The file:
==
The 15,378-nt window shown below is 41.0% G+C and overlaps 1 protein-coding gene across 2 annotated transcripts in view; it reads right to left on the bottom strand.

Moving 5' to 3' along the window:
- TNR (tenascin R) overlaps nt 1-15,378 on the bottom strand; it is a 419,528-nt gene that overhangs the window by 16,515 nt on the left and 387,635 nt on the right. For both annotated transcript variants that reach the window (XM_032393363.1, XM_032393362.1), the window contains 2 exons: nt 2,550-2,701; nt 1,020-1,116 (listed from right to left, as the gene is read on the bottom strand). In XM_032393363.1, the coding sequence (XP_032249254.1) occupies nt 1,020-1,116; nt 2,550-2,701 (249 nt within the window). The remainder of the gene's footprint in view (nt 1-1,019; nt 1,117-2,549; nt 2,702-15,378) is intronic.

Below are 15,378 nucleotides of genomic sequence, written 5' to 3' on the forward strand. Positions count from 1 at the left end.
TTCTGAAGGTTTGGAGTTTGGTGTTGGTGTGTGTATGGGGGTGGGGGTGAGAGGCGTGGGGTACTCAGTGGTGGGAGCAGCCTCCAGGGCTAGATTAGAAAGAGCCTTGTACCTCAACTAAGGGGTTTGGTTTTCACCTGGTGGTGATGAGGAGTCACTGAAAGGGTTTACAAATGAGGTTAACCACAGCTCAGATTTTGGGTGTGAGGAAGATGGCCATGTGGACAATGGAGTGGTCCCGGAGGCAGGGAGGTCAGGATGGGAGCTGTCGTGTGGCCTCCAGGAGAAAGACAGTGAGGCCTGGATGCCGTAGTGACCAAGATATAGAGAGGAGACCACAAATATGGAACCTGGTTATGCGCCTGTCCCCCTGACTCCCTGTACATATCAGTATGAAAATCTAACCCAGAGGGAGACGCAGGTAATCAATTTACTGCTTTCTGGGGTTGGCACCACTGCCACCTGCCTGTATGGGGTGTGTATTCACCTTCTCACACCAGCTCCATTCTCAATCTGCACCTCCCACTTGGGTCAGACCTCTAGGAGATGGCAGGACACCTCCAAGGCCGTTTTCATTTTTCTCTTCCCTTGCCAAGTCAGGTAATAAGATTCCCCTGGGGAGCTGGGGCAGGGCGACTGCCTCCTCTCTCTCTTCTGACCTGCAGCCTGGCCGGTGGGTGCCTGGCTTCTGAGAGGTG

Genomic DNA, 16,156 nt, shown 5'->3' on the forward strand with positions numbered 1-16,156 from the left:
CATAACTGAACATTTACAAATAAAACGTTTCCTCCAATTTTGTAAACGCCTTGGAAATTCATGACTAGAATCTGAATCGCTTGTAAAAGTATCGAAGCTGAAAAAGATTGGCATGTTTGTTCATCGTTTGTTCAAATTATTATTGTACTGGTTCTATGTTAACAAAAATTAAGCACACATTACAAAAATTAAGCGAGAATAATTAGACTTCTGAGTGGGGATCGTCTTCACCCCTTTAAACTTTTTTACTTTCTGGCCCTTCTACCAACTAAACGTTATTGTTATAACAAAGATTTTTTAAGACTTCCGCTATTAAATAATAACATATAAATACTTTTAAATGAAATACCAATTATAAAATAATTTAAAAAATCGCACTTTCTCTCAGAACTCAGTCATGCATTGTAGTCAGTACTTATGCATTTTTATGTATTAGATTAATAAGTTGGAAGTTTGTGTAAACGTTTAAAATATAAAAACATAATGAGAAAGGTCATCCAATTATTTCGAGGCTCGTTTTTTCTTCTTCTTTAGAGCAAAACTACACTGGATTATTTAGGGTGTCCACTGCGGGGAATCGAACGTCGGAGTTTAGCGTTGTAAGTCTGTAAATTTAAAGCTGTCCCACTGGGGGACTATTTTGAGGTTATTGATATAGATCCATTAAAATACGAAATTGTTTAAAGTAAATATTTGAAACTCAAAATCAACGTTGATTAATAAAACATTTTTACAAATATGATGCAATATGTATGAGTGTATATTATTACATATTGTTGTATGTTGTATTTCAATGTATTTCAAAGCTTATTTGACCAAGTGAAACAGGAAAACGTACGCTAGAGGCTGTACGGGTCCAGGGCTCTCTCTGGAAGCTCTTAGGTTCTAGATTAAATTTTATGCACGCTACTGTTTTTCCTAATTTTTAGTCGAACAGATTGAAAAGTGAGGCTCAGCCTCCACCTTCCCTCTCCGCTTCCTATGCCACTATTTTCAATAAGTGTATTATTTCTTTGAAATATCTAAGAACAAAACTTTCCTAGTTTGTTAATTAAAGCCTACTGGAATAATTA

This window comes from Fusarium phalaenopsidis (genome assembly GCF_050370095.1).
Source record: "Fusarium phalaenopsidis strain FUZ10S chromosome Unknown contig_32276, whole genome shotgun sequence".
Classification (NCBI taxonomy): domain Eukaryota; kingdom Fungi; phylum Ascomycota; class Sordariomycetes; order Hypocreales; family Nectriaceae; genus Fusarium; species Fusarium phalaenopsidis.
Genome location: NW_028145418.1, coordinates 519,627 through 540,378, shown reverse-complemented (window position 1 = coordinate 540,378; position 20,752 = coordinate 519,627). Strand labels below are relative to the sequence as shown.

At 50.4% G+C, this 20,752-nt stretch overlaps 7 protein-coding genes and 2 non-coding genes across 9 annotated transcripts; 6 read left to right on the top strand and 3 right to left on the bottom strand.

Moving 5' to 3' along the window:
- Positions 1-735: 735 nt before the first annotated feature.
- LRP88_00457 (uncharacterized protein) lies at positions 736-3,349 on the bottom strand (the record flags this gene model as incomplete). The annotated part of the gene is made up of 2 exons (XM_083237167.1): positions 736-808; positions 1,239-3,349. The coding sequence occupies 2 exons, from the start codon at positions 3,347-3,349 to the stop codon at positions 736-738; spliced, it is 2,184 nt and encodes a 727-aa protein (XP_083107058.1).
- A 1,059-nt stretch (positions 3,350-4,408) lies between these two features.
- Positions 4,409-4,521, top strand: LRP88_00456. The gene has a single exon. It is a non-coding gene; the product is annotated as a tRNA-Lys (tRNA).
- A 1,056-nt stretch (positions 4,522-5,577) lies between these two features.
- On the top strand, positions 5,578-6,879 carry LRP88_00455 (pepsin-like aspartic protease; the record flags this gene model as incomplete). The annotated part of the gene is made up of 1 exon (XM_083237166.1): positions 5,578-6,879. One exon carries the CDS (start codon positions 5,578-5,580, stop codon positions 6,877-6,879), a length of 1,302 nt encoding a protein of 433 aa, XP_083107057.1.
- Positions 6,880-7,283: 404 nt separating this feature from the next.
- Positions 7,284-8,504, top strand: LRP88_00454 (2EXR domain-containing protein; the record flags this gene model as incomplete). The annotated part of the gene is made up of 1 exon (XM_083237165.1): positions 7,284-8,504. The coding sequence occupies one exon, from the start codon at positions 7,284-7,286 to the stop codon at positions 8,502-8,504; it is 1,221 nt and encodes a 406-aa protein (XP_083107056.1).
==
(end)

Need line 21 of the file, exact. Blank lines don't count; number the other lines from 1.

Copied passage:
- Positions 7,284-8,504, top strand: LRP88_00454 (2EXR domain-containing protein; the record flags this gene model as incomplete). The annotated part of the gene is made up of 1 exon (XM_083237165.1): positions 7,284-8,504. The coding sequence occupies one exon, from the start codon at positions 7,284-7,286 to the stop codon at positions 8,502-8,504; it is 1,221 nt and encodes a 406-aa protein (XP_083107056.1).